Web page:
Geek Review: The Banshees of Inisherin

Ending a friendship is never easy. In today’s day and age, one can simply mute, ghost, unfollow or even block friends and those they no longer want to be associated with. But how does that work on the small island of Inisherin, a rustic windswept rock off the coast of Ireland?

By giving the finger. Quite literally.

A tragic comedy, The Banshees of Inisherin follows two best friends, dairy farmer Pádraic (Colin Farrell) and aspiring composer Colm (Brendan Gleeson). Despite their professional differences, the two are inseparable. Older Colm is a serious thinker who writes, plays the fiddle and falls prey to bouts of existential despair, while Pádraic is a simple soul who can talk for hours about horse poo. He’s a little bit dull, but overall, a nice guy. 

The Banshees of Inisherin

Every day at 2, Pádraic will invite Colm to the local pub to chat about good normal things and bond over pints of beer and shots of whiskey, and every day, the two would go home drunk and happy. 

Except today, Colm doesn’t want to anymore and avoids his best friend at all costs. Confused and hurt, Pádraic would do what any regular person would do – talk to his best friend about his strange behaviour – but gets a very disappointing answer, “I just don’t like you anymore.” 

Soon begins the souring of what was a good friendship. Threats of self-mutilation, murder attempts, sabotage, jealousy and tears, The Banshees of Inisherin is a dramatic, and at some points, comedic exploration of male friendships and male pride at its core. Our characters aren’t cold-blooded killers or skilled assassins – they’re your average Joes who live a simple village life, but the extent they would go to break/rekindle their friendship is so extreme that it’s amusing to see how it plays out.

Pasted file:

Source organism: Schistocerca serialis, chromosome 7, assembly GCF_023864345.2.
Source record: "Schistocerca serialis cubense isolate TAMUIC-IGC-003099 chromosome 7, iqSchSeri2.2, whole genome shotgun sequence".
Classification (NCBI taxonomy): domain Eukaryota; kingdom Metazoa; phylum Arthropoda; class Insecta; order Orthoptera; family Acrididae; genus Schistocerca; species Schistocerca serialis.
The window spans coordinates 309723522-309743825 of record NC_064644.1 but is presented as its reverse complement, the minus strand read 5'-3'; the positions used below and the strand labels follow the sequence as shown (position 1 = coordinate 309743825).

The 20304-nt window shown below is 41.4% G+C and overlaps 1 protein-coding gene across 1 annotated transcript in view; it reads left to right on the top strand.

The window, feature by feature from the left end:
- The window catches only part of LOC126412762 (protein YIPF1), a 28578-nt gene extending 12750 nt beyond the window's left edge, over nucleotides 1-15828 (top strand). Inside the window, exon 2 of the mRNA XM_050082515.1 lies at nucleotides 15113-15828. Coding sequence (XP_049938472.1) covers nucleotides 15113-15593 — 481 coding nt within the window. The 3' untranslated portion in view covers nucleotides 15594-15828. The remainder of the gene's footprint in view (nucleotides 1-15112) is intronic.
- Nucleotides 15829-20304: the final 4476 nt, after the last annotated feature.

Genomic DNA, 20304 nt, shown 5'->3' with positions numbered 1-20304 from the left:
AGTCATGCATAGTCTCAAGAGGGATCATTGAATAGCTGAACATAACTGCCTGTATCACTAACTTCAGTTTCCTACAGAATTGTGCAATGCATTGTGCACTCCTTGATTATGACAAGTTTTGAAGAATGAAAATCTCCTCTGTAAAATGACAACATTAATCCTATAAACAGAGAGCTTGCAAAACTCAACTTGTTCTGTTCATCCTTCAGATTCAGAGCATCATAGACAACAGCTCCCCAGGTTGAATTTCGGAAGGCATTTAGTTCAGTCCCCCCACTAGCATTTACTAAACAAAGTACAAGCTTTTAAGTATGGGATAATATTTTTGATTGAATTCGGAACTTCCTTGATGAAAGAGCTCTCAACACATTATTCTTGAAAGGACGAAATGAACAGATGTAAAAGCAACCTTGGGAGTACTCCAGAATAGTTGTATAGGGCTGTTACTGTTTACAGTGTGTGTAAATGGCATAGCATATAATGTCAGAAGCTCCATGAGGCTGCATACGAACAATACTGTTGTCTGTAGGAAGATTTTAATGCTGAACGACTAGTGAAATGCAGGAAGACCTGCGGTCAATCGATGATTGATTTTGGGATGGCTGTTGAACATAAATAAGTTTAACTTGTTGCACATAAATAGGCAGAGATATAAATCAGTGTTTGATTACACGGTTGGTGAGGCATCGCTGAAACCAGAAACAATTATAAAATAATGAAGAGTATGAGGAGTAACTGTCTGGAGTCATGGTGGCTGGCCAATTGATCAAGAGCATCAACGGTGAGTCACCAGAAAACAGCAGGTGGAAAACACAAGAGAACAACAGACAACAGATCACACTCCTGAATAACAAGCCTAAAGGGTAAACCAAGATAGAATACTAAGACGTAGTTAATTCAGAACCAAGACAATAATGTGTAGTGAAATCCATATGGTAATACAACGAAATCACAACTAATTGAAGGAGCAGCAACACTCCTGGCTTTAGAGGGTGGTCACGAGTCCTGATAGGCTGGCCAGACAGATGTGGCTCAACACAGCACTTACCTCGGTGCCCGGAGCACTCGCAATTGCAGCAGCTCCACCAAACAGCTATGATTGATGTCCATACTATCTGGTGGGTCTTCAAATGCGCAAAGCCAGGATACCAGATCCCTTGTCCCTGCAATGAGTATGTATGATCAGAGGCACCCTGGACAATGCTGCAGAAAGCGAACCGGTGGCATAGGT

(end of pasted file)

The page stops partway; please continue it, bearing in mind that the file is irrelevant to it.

The Banshees of Inisherin

The film also explores themes of loss, grief, depression and love. Pádraic suffers the loss of a best friend and goes through the various stages of grief. Pádraic refuses to believe that this is the end of their friendship and makes multiple childish attempts to renegotiate new terms but ends up being disappointed over and over again. At the end, we see the character turn to anger and acceptance that Colm will no longer be a friend again. As for Colm, existential despair led to the decision to end the friendship, and in his efforts to move on and live a life separate from Pádraic, he finds himself deeper in depression and goes back and forth between feeling guilty and relieved. 

These themes are also seen in secondary characters. Siobhán (Kerry Condon) and Pádraic are a pair of loving siblings who have grown closer and protective of each other after the death of their parents. When Siobhán receives a job offer on the mainland, she struggles between her love and concern for her brother and deciding what is best for herself. She also attempts to bridge the gap between Pádraic and Colm and whilst she remains unsuccessful, there’s no denying that it comes from a place of love for both parties involved. 

Condon’s Siobhán is likeable and is especially relatable for viewers who often find themselves stuck between picking up the pieces of those they love or choosing to finally begin their lives as an individual free from such responsibilities. She is also the smartest person on the island and though her character’s story doesn’t take a big part of the plot, her wasted potential, dilemma and eventual departure can be felt.